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the original climate activist

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Climate Activist Jamie Margolin - photo by Pamela Ea

Photo by Pamela Ea

Climate Activist Jamie Margolin - photo by Pamela Ea

Photo by Pamela Ea

Climate Activist Jamie Margolin - photo by Pamela Ea

Photo by Pamela Ea

Climate Activist Jamie Margolin - photo by Pamela Ea

Photo by Pamela Ea

Climate Activist Jamie Margolin - photo by Pamela Ea

Photo by Pamela Ea

Climate Activist Jamie Margolin - photo by Pamela Ea

Photo by Pamela Ea

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Jamie 6.jpg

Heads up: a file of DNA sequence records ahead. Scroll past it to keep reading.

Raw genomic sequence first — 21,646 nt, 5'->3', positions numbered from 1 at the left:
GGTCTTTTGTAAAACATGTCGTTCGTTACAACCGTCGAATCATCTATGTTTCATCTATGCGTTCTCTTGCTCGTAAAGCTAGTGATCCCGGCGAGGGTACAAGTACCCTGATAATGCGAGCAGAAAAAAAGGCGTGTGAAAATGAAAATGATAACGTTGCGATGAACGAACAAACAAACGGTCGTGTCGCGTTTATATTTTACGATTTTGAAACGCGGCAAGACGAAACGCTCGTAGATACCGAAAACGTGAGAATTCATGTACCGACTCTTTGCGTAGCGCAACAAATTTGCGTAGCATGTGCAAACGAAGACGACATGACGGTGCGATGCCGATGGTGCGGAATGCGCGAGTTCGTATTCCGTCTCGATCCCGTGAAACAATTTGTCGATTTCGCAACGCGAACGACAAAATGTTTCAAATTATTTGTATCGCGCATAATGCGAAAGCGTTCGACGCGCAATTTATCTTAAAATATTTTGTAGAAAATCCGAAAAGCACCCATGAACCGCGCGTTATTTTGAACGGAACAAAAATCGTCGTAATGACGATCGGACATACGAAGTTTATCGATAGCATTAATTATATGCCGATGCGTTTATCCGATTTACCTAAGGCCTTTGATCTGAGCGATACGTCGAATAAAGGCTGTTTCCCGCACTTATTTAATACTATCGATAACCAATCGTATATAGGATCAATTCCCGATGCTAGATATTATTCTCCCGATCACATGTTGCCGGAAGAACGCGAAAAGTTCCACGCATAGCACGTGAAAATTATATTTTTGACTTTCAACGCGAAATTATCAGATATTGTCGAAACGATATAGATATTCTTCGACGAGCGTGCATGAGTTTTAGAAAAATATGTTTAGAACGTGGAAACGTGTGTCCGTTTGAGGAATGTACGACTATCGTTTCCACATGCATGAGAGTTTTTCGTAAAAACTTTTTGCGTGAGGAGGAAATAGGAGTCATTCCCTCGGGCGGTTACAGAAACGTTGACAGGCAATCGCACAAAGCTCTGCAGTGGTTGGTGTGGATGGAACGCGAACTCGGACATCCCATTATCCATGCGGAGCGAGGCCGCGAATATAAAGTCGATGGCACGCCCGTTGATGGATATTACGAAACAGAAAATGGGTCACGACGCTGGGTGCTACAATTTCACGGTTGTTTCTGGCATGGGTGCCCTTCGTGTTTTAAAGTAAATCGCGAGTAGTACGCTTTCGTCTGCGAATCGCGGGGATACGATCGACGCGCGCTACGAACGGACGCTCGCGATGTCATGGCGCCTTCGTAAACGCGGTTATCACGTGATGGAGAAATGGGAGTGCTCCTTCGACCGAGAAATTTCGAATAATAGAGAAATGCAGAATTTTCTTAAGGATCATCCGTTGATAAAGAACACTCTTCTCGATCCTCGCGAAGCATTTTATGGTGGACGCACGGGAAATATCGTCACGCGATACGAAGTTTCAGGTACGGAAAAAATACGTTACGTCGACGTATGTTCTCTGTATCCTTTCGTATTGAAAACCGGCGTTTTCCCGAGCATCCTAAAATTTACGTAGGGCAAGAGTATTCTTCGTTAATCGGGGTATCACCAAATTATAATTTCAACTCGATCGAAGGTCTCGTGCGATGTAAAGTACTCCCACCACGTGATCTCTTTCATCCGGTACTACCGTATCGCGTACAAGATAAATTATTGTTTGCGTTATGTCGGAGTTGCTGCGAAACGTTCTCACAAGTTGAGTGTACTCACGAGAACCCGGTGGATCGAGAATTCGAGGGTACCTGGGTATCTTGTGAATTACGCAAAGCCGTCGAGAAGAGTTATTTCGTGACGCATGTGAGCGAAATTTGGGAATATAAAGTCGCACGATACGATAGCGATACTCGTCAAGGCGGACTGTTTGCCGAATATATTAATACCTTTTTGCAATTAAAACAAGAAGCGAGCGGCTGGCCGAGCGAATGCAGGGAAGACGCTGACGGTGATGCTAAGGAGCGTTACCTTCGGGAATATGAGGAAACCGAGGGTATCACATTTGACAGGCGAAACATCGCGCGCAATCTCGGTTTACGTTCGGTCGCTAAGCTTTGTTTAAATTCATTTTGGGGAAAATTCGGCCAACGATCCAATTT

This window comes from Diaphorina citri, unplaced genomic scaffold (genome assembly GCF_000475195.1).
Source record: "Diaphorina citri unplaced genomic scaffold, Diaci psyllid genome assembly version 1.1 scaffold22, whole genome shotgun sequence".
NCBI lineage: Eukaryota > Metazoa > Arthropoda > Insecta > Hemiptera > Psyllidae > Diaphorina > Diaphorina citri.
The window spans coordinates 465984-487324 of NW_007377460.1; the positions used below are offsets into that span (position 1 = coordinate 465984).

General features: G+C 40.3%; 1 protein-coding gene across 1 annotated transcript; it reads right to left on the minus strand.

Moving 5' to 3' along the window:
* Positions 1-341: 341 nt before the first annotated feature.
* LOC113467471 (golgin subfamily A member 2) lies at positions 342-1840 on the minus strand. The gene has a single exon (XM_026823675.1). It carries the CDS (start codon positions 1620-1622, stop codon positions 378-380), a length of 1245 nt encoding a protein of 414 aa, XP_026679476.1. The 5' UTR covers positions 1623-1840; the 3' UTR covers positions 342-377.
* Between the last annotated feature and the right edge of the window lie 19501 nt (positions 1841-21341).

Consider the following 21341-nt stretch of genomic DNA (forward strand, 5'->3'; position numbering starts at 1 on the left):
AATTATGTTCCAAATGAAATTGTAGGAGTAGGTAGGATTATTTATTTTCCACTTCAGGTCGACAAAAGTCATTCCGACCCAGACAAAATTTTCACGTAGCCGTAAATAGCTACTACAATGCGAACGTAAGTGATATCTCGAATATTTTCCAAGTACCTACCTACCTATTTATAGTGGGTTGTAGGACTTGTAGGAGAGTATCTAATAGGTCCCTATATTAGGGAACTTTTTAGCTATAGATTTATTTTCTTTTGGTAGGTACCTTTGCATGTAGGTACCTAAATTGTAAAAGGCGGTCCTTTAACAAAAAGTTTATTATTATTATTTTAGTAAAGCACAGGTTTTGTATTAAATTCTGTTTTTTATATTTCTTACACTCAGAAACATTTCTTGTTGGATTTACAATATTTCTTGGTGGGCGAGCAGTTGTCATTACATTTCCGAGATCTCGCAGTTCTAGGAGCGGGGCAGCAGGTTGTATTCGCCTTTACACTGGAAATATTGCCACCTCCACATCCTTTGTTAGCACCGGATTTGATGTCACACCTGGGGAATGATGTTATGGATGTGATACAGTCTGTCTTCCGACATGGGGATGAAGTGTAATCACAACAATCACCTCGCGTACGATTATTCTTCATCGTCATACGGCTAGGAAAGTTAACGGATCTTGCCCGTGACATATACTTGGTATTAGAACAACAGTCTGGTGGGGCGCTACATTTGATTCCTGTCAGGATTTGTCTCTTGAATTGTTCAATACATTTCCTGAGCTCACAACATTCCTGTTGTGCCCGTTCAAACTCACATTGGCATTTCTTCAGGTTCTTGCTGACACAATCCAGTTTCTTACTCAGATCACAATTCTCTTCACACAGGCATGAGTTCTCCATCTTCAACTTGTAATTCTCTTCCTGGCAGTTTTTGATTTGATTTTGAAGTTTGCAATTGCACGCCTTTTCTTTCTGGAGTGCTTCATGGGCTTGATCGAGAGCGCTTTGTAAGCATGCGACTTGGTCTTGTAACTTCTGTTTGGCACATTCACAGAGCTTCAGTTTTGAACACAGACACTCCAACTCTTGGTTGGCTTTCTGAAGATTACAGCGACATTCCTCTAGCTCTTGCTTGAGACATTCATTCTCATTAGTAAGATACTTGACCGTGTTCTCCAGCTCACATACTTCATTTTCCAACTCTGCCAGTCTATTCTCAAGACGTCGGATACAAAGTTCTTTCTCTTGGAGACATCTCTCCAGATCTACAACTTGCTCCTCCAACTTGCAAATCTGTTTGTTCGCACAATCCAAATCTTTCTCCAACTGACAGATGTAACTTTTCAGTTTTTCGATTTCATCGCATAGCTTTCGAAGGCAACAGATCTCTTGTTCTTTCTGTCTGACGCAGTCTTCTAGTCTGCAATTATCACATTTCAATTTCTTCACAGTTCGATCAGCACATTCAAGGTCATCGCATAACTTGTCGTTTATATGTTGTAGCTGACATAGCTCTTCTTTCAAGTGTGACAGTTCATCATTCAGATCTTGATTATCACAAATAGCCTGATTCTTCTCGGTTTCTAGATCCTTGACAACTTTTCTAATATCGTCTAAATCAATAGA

Find on Amazon: Click HERE

By Randy Gold

GLT: Hello Jamie, and thank you for joining us for this issue of Global Leader Today. It has been great to follow your journey online, and to see your book “Youth to Power.” Thank you for agreeing to meet with us and for giving us a few minutes to talk about things that truly matter.  

JAMIE: Thank you so much.

GLT: The world at large first learned about you through your activities surrounding climate action.  For those who are not familiar with your early work, can you tell us what led you to step up and take on such a tremendous cause?